more than 4 years ago



High Resolution Global Topographic Map of Moon

stuckinarut stuckinarut writes  |  more than 3 years ago

stuckinarut (891702) writes "NASA's Lunar Reconnaissance Orbiter (LRO) has released the highest resolution near-global topographic map of the moon ever created.

Our new topographic view of the moon provides the dataset that lunar scientists have waited for since the Apollo era,” says Mark Robinson, Principal Investigator of the Lunar Reconnaissance Orbiter Camera (LROC) from Arizona State University in Tempe. “We can now determine slopes of all major geologic terrains on the moon at 100 meter scale. Determine how the crust has deformed, better understand impact crater mechanics, investigate the nature of volcanic features, and better plan future robotic and human missions to the moon.”"

Link to Original Source

Mount Everest summit gets 3G

stuckinarut stuckinarut writes  |  more than 4 years ago

stuckinarut (891702) writes "Climbers can now ditch satellite phones and enjoy high speed 3G data coverage on the way up to the summit of Mount Everest or Sagarmth as it is more appropriately known locally.

Ncell, a Nepalese mobile communications company, has announced a 3G service is available on the world’s highest mountain and surrounding areas. Ncell says that the new data network is capable of speeds up to 3.6MB per second and potential to increase that to 7.2MB per second if there’s enough demand.

The service was made possible through the installation of eight 3G base stations, four of which are solar powered, along the way up to Everest’s base camp. It’s not clear if climbers can expect coverage all the way to the summit, which lies just above 29,000 feet. The highest of the 3G stations is at around 17,000 feet.

It’s not only climbers who are set to benefit from the 3G expansion. Ncell plans on bringing wider 3G coverage to the surrounding areas of Nepal in the near future."

Link to Original Source

Origami Spaceplane Aims For Space Station Descent

stuckinarut stuckinarut writes  |  about 7 years ago

stuckinarut (891702) writes "A paper plane might not seem ideally suited to space travel, but a Japanese engineering professor is collaborating with origami masters to design a small paper spacecraft that could be launched from the International Space Station and survive a descent to Earth. When released from the International Space Station, it would be travelling at Mach 20 but thanks to a large surface area and low weight it should slow considerably as it falls through the upper layers of the Earth's atmosphere. A smaller prototype paper plane was tested up to Mach 7 and about 200 C in a hypersonic wind tunnel in Tokyo last week."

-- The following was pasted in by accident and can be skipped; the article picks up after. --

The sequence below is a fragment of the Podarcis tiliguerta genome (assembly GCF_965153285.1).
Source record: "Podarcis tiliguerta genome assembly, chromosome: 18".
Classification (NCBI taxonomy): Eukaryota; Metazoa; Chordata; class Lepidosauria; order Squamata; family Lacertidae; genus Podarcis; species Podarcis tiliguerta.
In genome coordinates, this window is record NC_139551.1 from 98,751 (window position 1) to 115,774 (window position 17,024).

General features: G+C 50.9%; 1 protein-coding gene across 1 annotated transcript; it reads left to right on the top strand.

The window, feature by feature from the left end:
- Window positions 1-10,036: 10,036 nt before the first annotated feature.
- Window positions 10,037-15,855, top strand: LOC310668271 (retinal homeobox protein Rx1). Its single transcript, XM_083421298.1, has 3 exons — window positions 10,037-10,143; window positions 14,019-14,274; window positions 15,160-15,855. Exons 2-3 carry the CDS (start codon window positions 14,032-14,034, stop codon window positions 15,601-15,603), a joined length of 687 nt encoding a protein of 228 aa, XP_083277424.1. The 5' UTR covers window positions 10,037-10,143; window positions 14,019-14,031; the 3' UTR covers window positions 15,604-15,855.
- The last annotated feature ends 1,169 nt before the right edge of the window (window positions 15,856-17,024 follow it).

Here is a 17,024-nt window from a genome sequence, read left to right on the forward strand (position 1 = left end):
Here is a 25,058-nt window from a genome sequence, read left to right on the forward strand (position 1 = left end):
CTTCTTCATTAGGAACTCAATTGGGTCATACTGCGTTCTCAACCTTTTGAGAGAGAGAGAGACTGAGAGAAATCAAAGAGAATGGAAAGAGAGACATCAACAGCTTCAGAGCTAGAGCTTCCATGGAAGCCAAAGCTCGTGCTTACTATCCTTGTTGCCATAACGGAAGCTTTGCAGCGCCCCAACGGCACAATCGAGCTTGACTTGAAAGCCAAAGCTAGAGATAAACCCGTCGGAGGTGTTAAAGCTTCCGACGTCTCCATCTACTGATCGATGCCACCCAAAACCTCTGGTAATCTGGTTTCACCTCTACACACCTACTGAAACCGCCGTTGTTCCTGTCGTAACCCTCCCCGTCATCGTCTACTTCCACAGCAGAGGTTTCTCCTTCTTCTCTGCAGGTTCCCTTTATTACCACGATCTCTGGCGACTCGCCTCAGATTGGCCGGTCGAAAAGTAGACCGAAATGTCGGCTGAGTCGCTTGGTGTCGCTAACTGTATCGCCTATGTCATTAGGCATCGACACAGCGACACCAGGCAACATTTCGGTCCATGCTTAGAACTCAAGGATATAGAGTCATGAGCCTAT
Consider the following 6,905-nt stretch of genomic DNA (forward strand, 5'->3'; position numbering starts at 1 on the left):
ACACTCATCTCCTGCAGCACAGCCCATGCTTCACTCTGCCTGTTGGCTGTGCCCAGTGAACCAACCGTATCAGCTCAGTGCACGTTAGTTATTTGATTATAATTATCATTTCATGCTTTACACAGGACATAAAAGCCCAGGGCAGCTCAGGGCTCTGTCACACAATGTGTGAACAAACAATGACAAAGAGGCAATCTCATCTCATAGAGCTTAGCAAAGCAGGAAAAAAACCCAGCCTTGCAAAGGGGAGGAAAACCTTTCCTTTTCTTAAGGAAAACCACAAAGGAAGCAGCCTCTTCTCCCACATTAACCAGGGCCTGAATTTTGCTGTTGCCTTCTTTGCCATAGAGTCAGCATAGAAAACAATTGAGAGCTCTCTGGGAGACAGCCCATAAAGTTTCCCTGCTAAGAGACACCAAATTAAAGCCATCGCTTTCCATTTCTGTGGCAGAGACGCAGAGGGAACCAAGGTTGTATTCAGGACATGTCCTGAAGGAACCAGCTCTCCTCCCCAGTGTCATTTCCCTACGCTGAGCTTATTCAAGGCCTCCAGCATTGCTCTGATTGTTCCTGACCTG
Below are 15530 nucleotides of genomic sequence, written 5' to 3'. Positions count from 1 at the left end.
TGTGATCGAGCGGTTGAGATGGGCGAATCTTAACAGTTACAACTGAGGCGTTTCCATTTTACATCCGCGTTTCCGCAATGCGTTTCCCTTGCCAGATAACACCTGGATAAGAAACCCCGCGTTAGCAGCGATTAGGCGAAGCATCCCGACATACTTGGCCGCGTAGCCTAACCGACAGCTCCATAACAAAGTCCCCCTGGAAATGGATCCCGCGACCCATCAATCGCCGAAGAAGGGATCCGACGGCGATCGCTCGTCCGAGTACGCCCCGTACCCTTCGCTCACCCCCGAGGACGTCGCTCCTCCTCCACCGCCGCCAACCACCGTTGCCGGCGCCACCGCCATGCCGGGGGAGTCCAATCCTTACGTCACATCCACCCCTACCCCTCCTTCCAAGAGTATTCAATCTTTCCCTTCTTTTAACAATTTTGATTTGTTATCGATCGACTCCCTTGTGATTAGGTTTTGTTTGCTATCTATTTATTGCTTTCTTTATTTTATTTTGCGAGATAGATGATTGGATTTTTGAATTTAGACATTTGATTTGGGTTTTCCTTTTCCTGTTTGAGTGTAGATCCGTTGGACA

Weak link in Spam business

stuckinarut stuckinarut writes  |  more than 7 years ago

stuckinarut (891702) writes "A study of more than a million spam emails has revealed a weak link in the junk email business.Geoff Voelker and Chris Fleizach at the University of California at San Diego (UCSD) examined the infrastructure behind spam. The pair studied more than a million spam messages, collected over a single week in 2006, which advertised 2334 distinct companies, ranging from businesses selling legal products to financial scamming sites.
The messages came from a wide range of sources ... but when the UCSD team followed web links in each spam message, they found that 94% directed traffic to a single web server. Furthermore, 57% led to a single host based in the US."

stuckinarut stuckinarut writes  |  more than 7 years ago

stuckinarut (891702) writes "Peer to peer file sharing network popularity is at an all time high, with hundreds of thousands of computers connected to a single P2P network at a given time. These networks are increasingly being used to trick PCs into attacking other machines, experts say. In fact, some reports indicate that peer-to-peer may actually exceed web traffic. Computer scientists have previously shown how P2P networks can be subverted so that several connected PCs gang up to attack a single machine, flooding it with enough traffic to make it crash. This can work even if the target is not part of the P2P network itself. Now, security experts are warning that P2P networks are increasingly being used to do just this. "Until January of this year we had never seen a peer-to-peer network subverted and used for an attack," says Darren Rennick of internet security company Prolexic in an advisory released recently. "We now see them constantly being subverted.""